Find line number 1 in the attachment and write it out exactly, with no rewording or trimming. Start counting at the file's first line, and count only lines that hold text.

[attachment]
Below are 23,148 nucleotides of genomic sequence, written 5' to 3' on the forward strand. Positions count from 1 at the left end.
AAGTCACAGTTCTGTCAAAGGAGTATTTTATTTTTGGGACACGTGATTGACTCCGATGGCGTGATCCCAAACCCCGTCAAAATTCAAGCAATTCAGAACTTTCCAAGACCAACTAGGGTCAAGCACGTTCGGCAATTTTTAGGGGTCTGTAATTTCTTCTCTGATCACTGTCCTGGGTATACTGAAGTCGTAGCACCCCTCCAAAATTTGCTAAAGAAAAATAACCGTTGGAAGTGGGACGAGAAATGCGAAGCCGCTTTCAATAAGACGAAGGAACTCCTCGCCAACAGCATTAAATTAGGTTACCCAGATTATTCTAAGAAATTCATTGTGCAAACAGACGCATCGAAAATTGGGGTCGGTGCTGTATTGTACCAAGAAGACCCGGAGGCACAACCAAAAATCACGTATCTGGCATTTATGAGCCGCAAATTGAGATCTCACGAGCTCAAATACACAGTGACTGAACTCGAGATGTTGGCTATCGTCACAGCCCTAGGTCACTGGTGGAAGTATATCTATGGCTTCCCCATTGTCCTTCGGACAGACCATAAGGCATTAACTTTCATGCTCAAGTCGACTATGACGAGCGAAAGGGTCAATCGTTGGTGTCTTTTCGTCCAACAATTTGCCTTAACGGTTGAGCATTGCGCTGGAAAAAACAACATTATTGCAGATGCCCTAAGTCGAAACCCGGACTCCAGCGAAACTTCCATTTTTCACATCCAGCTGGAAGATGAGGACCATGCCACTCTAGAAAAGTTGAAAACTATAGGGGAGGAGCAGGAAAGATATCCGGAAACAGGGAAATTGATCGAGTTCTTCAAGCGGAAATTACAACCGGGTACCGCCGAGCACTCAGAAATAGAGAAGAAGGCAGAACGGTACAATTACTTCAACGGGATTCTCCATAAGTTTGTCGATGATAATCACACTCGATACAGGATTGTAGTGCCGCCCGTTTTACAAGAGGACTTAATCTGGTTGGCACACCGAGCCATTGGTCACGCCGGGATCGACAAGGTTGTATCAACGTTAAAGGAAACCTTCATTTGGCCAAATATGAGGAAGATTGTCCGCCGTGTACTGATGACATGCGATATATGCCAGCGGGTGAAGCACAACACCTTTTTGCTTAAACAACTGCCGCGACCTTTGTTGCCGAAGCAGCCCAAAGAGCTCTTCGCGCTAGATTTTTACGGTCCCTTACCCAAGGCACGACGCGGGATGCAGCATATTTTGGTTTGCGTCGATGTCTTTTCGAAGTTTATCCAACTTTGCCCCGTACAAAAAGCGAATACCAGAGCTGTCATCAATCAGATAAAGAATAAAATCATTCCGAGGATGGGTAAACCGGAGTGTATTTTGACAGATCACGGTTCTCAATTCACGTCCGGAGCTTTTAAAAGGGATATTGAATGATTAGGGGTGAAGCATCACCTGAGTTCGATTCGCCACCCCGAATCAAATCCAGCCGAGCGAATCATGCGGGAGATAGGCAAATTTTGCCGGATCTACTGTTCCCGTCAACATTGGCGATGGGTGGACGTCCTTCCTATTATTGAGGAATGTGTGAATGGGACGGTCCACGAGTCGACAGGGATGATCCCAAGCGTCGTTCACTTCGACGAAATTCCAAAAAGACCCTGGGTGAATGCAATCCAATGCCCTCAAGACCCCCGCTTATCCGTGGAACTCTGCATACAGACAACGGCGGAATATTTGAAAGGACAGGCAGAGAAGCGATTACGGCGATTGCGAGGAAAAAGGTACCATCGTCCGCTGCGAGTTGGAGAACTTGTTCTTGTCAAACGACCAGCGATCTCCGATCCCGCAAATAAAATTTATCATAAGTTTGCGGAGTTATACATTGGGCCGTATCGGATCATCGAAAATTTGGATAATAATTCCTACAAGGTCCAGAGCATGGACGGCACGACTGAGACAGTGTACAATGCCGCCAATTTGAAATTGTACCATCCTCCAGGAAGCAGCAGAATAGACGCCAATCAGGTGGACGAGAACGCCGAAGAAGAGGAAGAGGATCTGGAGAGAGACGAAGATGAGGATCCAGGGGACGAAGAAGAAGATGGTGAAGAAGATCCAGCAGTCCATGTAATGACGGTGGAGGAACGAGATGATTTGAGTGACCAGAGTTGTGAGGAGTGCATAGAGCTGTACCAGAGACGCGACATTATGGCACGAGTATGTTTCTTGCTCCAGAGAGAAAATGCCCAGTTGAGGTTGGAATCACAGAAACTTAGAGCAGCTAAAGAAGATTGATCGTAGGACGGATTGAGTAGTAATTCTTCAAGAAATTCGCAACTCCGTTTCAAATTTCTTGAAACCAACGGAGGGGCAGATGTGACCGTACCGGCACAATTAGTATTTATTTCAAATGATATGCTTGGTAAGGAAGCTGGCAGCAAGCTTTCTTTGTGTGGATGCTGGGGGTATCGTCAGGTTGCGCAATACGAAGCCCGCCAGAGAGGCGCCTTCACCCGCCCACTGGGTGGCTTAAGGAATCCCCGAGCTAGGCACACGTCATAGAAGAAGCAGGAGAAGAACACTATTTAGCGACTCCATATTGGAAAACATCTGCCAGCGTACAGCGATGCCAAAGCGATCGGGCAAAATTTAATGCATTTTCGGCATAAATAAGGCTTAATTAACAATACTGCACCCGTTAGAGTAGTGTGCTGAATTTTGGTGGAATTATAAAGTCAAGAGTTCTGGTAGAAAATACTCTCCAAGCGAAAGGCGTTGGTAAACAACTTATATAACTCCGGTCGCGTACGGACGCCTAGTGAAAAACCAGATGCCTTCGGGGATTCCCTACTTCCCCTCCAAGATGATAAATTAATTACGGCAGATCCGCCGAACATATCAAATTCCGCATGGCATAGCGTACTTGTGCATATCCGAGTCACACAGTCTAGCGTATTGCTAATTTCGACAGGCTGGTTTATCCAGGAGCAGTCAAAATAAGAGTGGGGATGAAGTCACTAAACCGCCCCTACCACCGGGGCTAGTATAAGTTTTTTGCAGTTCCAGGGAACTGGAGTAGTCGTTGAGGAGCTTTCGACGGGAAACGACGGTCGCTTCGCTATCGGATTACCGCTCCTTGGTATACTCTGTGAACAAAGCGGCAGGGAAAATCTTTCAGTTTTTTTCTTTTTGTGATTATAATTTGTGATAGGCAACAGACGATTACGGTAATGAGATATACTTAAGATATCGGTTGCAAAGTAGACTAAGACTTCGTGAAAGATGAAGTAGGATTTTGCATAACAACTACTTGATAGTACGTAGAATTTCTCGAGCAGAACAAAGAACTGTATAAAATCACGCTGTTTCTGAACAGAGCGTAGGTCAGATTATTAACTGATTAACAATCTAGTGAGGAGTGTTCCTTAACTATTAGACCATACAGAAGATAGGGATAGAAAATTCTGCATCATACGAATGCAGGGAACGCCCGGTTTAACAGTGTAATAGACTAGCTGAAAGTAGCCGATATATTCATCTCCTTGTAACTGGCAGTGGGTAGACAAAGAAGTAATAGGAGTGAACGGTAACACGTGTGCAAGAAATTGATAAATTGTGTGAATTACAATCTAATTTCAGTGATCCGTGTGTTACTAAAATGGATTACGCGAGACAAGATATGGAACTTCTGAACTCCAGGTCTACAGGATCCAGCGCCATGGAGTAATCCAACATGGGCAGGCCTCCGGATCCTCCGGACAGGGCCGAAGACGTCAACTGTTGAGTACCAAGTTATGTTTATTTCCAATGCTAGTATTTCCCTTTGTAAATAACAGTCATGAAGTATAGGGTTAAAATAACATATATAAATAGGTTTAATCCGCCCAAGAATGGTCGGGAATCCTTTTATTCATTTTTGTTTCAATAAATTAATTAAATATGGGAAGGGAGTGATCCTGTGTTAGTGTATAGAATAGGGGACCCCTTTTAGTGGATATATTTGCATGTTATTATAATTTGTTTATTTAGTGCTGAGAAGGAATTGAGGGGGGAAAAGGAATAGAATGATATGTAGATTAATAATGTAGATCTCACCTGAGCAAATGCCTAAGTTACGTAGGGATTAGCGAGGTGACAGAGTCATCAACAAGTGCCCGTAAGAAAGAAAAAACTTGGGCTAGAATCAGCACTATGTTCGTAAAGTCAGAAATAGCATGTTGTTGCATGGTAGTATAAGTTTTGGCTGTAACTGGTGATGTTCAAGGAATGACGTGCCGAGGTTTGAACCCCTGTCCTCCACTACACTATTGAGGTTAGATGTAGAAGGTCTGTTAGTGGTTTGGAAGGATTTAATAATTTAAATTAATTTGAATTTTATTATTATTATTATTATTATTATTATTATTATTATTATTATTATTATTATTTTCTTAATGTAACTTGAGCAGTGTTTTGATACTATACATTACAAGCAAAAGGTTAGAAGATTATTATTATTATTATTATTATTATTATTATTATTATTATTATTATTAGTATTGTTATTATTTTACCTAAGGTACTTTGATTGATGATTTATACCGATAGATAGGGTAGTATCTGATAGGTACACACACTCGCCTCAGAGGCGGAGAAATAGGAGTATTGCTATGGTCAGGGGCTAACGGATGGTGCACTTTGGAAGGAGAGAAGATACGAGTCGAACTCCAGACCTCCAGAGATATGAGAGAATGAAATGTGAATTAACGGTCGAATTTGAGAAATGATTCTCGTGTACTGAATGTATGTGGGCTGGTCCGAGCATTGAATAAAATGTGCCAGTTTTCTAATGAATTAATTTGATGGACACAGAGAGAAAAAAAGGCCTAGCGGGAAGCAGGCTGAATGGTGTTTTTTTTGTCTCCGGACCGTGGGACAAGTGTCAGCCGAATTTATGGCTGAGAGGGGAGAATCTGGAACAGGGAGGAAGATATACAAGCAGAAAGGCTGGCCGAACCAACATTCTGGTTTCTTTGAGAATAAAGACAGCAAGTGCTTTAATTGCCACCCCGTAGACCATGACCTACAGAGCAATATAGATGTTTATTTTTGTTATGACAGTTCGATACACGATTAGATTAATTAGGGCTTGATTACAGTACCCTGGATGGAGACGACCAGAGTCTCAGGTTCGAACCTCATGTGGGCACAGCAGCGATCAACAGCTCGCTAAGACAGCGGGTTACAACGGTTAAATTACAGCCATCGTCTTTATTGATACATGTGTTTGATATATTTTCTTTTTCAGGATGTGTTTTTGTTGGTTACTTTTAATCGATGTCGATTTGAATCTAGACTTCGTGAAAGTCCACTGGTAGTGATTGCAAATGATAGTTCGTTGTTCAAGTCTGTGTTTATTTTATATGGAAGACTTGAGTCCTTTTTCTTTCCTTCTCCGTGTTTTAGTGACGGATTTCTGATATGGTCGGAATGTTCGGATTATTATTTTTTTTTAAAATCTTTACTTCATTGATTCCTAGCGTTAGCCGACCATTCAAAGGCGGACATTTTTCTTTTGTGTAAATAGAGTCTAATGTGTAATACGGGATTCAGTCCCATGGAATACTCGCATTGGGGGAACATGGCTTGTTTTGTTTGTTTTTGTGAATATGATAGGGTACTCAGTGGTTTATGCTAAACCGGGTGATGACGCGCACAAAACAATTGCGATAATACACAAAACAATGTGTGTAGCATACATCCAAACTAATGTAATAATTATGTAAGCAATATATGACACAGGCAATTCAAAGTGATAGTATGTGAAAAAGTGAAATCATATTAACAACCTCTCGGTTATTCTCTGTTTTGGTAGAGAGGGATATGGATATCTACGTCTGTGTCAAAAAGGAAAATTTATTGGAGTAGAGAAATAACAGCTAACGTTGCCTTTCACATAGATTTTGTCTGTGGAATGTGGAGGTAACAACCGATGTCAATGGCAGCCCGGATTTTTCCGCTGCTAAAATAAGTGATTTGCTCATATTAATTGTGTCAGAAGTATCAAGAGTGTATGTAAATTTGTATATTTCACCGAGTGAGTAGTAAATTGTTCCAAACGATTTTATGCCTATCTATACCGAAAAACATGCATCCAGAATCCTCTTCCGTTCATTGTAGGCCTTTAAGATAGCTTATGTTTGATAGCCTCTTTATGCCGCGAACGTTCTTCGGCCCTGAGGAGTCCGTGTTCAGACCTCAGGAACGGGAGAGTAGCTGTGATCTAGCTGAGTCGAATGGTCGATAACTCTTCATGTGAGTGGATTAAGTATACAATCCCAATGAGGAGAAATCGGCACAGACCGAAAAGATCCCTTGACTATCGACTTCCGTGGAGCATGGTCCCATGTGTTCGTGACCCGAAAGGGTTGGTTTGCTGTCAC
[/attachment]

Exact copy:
Below are 23,148 nucleotides of genomic sequence, written 5' to 3' on the forward strand. Positions count from 1 at the left end.